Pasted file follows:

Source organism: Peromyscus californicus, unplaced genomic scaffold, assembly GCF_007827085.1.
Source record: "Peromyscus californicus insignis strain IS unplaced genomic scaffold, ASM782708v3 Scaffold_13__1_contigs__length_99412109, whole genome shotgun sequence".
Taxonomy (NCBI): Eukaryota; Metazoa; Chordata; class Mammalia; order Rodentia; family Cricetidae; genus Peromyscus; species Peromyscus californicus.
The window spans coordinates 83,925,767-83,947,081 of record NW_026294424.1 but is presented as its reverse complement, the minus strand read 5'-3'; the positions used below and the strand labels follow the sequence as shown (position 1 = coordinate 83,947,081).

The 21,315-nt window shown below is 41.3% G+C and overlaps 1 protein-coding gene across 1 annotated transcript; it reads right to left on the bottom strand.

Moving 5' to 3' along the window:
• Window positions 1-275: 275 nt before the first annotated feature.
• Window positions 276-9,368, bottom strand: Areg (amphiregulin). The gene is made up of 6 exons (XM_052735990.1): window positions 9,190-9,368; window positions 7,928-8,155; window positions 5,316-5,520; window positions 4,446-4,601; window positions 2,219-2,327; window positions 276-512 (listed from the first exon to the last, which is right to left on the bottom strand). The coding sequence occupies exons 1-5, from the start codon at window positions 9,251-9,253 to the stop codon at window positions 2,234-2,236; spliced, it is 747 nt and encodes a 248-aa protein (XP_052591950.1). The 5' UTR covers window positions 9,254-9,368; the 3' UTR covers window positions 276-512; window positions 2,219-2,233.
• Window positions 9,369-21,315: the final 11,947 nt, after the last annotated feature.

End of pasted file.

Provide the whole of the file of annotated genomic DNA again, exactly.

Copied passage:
Source organism: Peromyscus californicus, unplaced genomic scaffold, assembly GCF_007827085.1.
Source record: "Peromyscus californicus insignis strain IS unplaced genomic scaffold, ASM782708v3 Scaffold_13__1_contigs__length_99412109, whole genome shotgun sequence".
Taxonomy (NCBI): Eukaryota; Metazoa; Chordata; class Mammalia; order Rodentia; family Cricetidae; genus Peromyscus; species Peromyscus californicus.
The window spans coordinates 83,925,767-83,947,081 of record NW_026294424.1 but is presented as its reverse complement, the minus strand read 5'-3'; the positions used below and the strand labels follow the sequence as shown (position 1 = coordinate 83,947,081).

The 21,315-nt window shown below is 41.3% G+C and overlaps 1 protein-coding gene across 1 annotated transcript; it reads right to left on the bottom strand.

Moving 5' to 3' along the window:
• Window positions 1-275: 275 nt before the first annotated feature.
• Window positions 276-9,368, bottom strand: Areg (amphiregulin). The gene is made up of 6 exons (XM_052735990.1): window positions 9,190-9,368; window positions 7,928-8,155; window positions 5,316-5,520; window positions 4,446-4,601; window positions 2,219-2,327; window positions 276-512 (listed from the first exon to the last, which is right to left on the bottom strand). The coding sequence occupies exons 1-5, from the start codon at window positions 9,251-9,253 to the stop codon at window positions 2,234-2,236; spliced, it is 747 nt and encodes a 248-aa protein (XP_052591950.1). The 5' UTR covers window positions 9,254-9,368; the 3' UTR covers window positions 276-512; window positions 2,219-2,233.
• Window positions 9,369-21,315: the final 11,947 nt, after the last annotated feature.